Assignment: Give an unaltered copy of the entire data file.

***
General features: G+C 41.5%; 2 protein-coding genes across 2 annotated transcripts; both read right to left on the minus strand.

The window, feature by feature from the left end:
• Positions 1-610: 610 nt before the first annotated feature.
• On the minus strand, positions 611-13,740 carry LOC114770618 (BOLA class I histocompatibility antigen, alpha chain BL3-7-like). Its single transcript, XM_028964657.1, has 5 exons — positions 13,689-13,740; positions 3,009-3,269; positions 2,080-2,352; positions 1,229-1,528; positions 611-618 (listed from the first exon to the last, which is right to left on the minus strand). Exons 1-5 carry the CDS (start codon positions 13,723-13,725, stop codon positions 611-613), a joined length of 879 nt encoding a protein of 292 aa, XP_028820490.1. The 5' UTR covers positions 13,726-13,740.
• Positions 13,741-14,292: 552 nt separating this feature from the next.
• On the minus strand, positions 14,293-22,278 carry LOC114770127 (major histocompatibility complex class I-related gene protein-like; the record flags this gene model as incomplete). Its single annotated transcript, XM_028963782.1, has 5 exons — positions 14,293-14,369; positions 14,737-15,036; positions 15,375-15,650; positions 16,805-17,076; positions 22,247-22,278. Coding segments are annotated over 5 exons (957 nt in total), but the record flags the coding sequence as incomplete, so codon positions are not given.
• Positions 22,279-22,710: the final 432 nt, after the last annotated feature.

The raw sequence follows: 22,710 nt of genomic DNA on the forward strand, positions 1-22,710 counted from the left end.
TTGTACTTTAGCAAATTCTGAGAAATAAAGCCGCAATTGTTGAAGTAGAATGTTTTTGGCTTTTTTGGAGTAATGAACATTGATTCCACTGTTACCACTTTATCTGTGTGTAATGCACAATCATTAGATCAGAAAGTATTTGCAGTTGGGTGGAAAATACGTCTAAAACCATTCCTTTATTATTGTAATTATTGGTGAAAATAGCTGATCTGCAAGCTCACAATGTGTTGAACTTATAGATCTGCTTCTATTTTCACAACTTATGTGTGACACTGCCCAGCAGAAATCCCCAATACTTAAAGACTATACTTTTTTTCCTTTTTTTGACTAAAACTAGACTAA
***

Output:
General features: G+C 41.5%; 2 protein-coding genes across 2 annotated transcripts; both read right to left on the minus strand.

The window, feature by feature from the left end:
• Positions 1-610: 610 nt before the first annotated feature.
• On the minus strand, positions 611-13,740 carry LOC114770618 (BOLA class I histocompatibility antigen, alpha chain BL3-7-like). Its single transcript, XM_028964657.1, has 5 exons — positions 13,689-13,740; positions 3,009-3,269; positions 2,080-2,352; positions 1,229-1,528; positions 611-618 (listed from the first exon to the last, which is right to left on the minus strand). Exons 1-5 carry the CDS (start codon positions 13,723-13,725, stop codon positions 611-613), a joined length of 879 nt encoding a protein of 292 aa, XP_028820490.1. The 5' UTR covers positions 13,726-13,740.
• Positions 13,741-14,292: 552 nt separating this feature from the next.
• On the minus strand, positions 14,293-22,278 carry LOC114770127 (major histocompatibility complex class I-related gene protein-like; the record flags this gene model as incomplete). Its single annotated transcript, XM_028963782.1, has 5 exons — positions 14,293-14,369; positions 14,737-15,036; positions 15,375-15,650; positions 16,805-17,076; positions 22,247-22,278. Coding segments are annotated over 5 exons (957 nt in total), but the record flags the coding sequence as incomplete, so codon positions are not given.
• Positions 22,279-22,710: the final 432 nt, after the last annotated feature.

The raw sequence follows: 22,710 nt of genomic DNA on the forward strand, positions 1-22,710 counted from the left end.
TTGTACTTTAGCAAATTCTGAGAAATAAAGCCGCAATTGTTGAAGTAGAATGTTTTTGGCTTTTTTGGAGTAATGAACATTGATTCCACTGTTACCACTTTATCTGTGTGTAATGCACAATCATTAGATCAGAAAGTATTTGCAGTTGGGTGGAAAATACGTCTAAAACCATTCCTTTATTATTGTAATTATTGGTGAAAATAGCTGATCTGCAAGCTCACAATGTGTTGAACTTATAGATCTGCTTCTATTTTCACAACTTATGTGTGACACTGCCCAGCAGAAATCCCCAATACTTAAAGACTATACTTTTTTTCCTTTTTTTGACTAAAACTAGACTAA